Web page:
Annie Hauck-Lawson knows Polish Greenpoint

Polish people have a way with soup. I know this not just because I am Polish (half Polish, actually), but because my friend Dr. Annie Hauck-Lawson told me so, and because she led me last November to bowls of steaming zurek (white borscht) and flaczki (tripe soup) at Lomzynianka, a café in Greenpoint that demonstrated her point ever so deliciously. The borscht, thickened and soured with fermented rye bread, tasted of the smoky kielbasa of my childhood—the stock used, Annie explained, was likely the water the sausage had been boiled in. The flaczki was ruddy brown, a rich meaty broth flushed with gentle heat. “Soup continues to be very important in the Polish-American commu- nity,” said Annie, launching into lecture mode. “If you can’t make it at home, you buy it in Greenpoint and take it home in a container.”

Annie, who is fully Polish, is a scholar of Brooklyn’s culinary heritage—“foodways,” in academic lingo. Until I met her I had no idea such a career was possible. That was 18 years ago, before she’d earned her PhD (dissertation title: “Foodways of Three Polish-American Families in New York”), before she’d joined the faculty at Brooklyn College and before I began hearing her on WNYC’s “Leonard Lopate Show,” chatting companionably about the way the borough eats, from Italian Bensonhurst to Russian Brighton Beach. Annie and her daughter, Alana, now 14, are regulars at the New York Food Museum’s annual Pickle Day, on Orchard Street, where they demonstrate their family kapusta (sauerkraut) technique.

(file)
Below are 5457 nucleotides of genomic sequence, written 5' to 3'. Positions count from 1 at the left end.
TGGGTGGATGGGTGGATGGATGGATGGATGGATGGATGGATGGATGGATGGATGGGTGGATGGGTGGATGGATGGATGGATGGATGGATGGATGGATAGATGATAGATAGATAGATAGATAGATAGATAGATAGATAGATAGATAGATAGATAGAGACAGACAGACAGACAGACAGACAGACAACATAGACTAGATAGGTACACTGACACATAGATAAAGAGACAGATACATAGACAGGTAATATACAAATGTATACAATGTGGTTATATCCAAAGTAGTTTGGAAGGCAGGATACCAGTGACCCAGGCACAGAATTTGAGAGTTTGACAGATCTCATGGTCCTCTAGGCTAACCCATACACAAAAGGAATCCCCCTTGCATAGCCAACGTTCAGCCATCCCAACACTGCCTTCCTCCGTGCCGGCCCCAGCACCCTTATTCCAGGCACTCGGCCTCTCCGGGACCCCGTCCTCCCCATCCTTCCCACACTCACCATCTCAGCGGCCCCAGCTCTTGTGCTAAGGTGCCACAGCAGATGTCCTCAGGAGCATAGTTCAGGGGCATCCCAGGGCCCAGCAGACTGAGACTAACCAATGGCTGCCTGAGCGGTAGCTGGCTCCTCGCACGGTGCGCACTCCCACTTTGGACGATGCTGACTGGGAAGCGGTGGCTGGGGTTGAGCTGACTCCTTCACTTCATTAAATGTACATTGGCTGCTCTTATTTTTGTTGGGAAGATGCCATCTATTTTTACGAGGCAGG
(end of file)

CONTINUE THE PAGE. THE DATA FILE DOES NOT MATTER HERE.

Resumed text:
They’ve also done this on the National Mall in D.C., where Annie was a curator of the Smithsonian Folklife Festival in 2001. At 50, Annie is one of Brooklyn’s most engaging foodie pundits, with an insatiable appetite for delicious tradition, in Greenpoint and anywhere else she can find it.

Greenpoint is a tidy, aluminum-and vinyl-sided row-house district with a few brownstone blocks to the far west (these fancier homes were built for the folk who ran the once busy industrial waterfront). Although the hipster invasion is spilling over from Williamsburg, the neighborhood remains a tight-knit, working-class Polish enclave dominated by small family businesses—bookstores, beauty salons, aptekas (pharmacies) and what Annie calls “worker restaurants,” where you carry your simple, hearty dinner to your table yourself and watch European football on TV while you eat. Pope John Paul II looks out from behind many a shop counter here, in lovingly framed posters decked with rosary beads. Store attendants are mostly young, fair-haired and flawlessly polite; if you’re white, they will address you first in Polish. I mastered dziekuje (jen-KOO-ye—“thank you”) in no time.